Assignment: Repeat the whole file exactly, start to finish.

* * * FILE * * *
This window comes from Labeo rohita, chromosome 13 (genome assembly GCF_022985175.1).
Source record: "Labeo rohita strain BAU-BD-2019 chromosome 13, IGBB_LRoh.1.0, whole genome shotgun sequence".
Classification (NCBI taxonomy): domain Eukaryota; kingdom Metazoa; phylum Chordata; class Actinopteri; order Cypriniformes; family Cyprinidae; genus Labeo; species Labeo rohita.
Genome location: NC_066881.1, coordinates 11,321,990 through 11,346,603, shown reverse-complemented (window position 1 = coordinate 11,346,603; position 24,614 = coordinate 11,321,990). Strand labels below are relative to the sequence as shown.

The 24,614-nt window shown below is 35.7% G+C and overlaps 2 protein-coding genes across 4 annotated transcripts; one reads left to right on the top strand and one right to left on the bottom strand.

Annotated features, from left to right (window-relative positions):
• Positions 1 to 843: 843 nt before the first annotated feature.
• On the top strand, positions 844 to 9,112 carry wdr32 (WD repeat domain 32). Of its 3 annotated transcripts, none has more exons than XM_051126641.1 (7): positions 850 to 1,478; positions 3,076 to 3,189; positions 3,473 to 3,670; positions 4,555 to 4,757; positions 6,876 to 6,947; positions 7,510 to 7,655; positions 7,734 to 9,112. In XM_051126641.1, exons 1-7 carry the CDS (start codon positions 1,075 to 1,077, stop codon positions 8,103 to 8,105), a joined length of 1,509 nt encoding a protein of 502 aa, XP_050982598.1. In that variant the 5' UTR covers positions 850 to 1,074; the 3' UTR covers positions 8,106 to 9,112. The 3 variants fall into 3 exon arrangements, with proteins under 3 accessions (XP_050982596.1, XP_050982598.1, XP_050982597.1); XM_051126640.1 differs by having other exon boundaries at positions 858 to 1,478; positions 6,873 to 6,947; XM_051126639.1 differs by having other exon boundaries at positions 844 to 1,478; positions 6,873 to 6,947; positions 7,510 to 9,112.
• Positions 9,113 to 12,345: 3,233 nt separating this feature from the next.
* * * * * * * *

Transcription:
This window comes from Labeo rohita, chromosome 13 (genome assembly GCF_022985175.1).
Source record: "Labeo rohita strain BAU-BD-2019 chromosome 13, IGBB_LRoh.1.0, whole genome shotgun sequence".
Classification (NCBI taxonomy): domain Eukaryota; kingdom Metazoa; phylum Chordata; class Actinopteri; order Cypriniformes; family Cyprinidae; genus Labeo; species Labeo rohita.
Genome location: NC_066881.1, coordinates 11,321,990 through 11,346,603, shown reverse-complemented (window position 1 = coordinate 11,346,603; position 24,614 = coordinate 11,321,990). Strand labels below are relative to the sequence as shown.

The 24,614-nt window shown below is 35.7% G+C and overlaps 2 protein-coding genes across 4 annotated transcripts; one reads left to right on the top strand and one right to left on the bottom strand.

Annotated features, from left to right (window-relative positions):
• Positions 1 to 843: 843 nt before the first annotated feature.
• On the top strand, positions 844 to 9,112 carry wdr32 (WD repeat domain 32). Of its 3 annotated transcripts, none has more exons than XM_051126641.1 (7): positions 850 to 1,478; positions 3,076 to 3,189; positions 3,473 to 3,670; positions 4,555 to 4,757; positions 6,876 to 6,947; positions 7,510 to 7,655; positions 7,734 to 9,112. In XM_051126641.1, exons 1-7 carry the CDS (start codon positions 1,075 to 1,077, stop codon positions 8,103 to 8,105), a joined length of 1,509 nt encoding a protein of 502 aa, XP_050982598.1. In that variant the 5' UTR covers positions 850 to 1,074; the 3' UTR covers positions 8,106 to 9,112. The 3 variants fall into 3 exon arrangements, with proteins under 3 accessions (XP_050982596.1, XP_050982598.1, XP_050982597.1); XM_051126640.1 differs by having other exon boundaries at positions 858 to 1,478; positions 6,873 to 6,947; XM_051126639.1 differs by having other exon boundaries at positions 844 to 1,478; positions 6,873 to 6,947; positions 7,510 to 9,112.
• Positions 9,113 to 12,345: 3,233 nt separating this feature from the next.